Last night, we, like many others, watched the final episode of "American Idol." However, we went into it already knowing the outcome because Jim accidentally saw a headline online that gave it away. (I think the words "shocking upset" were used).
"Oh, man, I didn't want to see that." He looked so sad.
At first, I didn't want him to tell me. But then I decided I'd rather know what he knows, so we can talk freely during the show.
The show itself I found culturally bizarre, but oddly entertaining, careening back and forth between the sublime and the awkward.
For instance, it makes no sense to me for Simon to always make the point that this competition is about looking for a pop music artist, not a variety or Broadway star type of singer -- remember how much he hated Syesha's choice, and high school Bob Fosse cabaret performance of, "Steam Heat" -- and then put them into these June Taylor Dancer step-turn, step-turn production numbers all wearing the same outfit.
It's the Brady Bunch Variety Hour.
My favorite singers to watch in these horrific numbers are the ones who are most uncomfortable. I think I relate to this because my first music job that wasn't in a band was singing and -- and I use the word loosely here -- "dancing" at the long gone Gran' Crystal Palace in Dallas. (They blessedly kept me out of as many as possible and I remember one afternoon when the choreographer was having a particularly upsetting time trying to get my Baptist feet and body to cooperate. We came to a decided halt and a deadly silence filled the room. From behind me came this tiny little female voice, "That's okay," she assured me. "None of us can write songs." I wanted to die. I was thinking to myself, "ANYONE can write songs. This shit is HARD!")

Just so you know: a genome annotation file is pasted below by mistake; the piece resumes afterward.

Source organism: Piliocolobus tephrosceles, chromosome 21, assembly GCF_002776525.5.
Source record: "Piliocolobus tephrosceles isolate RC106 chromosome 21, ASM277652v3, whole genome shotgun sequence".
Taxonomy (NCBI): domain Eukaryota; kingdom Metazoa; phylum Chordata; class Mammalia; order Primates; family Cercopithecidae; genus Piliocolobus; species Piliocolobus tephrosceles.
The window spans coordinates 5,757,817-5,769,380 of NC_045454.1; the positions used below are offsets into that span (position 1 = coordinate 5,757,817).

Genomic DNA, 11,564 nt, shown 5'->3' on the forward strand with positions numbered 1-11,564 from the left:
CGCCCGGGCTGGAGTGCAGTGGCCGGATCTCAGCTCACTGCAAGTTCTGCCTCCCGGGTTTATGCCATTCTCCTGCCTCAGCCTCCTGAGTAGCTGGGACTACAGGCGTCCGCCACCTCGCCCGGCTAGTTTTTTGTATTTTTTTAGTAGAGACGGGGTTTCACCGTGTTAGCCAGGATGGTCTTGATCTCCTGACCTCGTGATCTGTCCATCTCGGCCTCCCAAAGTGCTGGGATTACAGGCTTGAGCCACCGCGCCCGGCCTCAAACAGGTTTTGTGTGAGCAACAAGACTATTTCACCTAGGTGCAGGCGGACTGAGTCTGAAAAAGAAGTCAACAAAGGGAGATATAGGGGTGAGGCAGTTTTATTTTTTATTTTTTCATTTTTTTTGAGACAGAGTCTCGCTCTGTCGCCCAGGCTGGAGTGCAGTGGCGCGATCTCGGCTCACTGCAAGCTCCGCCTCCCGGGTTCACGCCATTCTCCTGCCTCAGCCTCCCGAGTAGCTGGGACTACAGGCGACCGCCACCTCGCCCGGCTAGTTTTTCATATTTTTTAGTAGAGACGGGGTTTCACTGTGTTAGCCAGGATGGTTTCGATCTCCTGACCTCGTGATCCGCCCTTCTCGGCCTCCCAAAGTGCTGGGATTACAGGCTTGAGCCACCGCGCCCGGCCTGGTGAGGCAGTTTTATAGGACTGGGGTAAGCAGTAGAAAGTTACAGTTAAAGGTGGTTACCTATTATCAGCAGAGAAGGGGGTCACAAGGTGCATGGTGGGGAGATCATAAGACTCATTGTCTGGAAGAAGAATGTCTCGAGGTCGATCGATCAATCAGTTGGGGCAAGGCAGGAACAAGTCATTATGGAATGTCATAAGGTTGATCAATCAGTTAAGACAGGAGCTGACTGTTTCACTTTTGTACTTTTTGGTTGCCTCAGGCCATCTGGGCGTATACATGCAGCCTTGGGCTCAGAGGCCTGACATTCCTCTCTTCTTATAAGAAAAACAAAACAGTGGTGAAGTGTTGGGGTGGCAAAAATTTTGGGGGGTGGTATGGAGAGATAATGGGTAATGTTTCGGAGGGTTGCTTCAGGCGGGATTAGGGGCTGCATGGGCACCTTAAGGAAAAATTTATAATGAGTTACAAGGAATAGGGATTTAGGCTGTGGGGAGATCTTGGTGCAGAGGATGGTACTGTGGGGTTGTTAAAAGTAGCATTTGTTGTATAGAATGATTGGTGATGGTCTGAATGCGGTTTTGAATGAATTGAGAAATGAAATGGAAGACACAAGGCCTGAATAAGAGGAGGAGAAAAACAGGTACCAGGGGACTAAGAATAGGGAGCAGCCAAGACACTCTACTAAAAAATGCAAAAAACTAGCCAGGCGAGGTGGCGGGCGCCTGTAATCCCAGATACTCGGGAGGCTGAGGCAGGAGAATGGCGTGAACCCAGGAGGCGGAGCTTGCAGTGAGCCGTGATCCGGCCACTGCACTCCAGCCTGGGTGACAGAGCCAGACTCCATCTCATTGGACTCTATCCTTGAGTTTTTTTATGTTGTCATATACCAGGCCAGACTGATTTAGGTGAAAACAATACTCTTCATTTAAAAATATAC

So, the show proceeded. As I said before, I found it entertainingly jaw-dropping. And any show that has Seal singing is okay with me. Also, I was gleeful at being able to spot the product plug, cringe at the medleys and roll my eyes at Randy's Captain Kangaroo coat.
It was also great to see the "Let my people go" guy from the list of bad singers, who had the same innocent creature look in his eye that David Archuleta has. I felt really sorry for him, even though I was also guiltily laughed along with Randy and Paula.
Anyway, I knew David Cook was going to win and so, rather than waiting to be surprised myself, I was looking forward to seeing his face at the moment of revelation. We also were taping it on our DVR.
For two numbing hours, this thing is going on. Then, finally, they get to the envelope. The envelope guy says a few words. Ryan Seacrest opens it. Then, as slowly as a human being can say the words, he finally gets to "And the winner is... David..."
Suddenly a warning came up on the screen that the recording was finished, then it skipped ahead to a few seconds later. Past the announcement, and it was useless to try to go back. We missed it.
I yelled at Jim, "WHAT DID YOU DO??"
He replied, "I didn't so ANYTHING!"
I thought he had accidentally hit the remote or something. But he hadn't.
I found out another friend had also DVR'd it for later viewing, but it also switched off for them. How weird that it was RIGHT on the last name.
I have praised David Archuleta in this blog. Sometimes the tone of his voice cuts right through me. But I think David Cook is the more mature artist when he remembers to change the songs to sound like himself, something he didn't do in the final competition which is why I thought he would lose.
Win or lose the actual competition, both of these guys have careers ahead of them. Archuleta can hit the adult contemporary circuit and make a mint. There will always be a market for these kinds of concerts, though I'm not sure I could take a whole CD of him. He's much better in small doses.
Cook is going to have a harder time of it because the market for rock is so splintered, and I don't know if he has any talent, for instance, as a songwriter. But he is fun to listen to and, as good as he is singing rock songs, I love his ballads. He paces a song beautifully.
Maybe the two of them should tour together as an act. They probably will when they're in their 50s.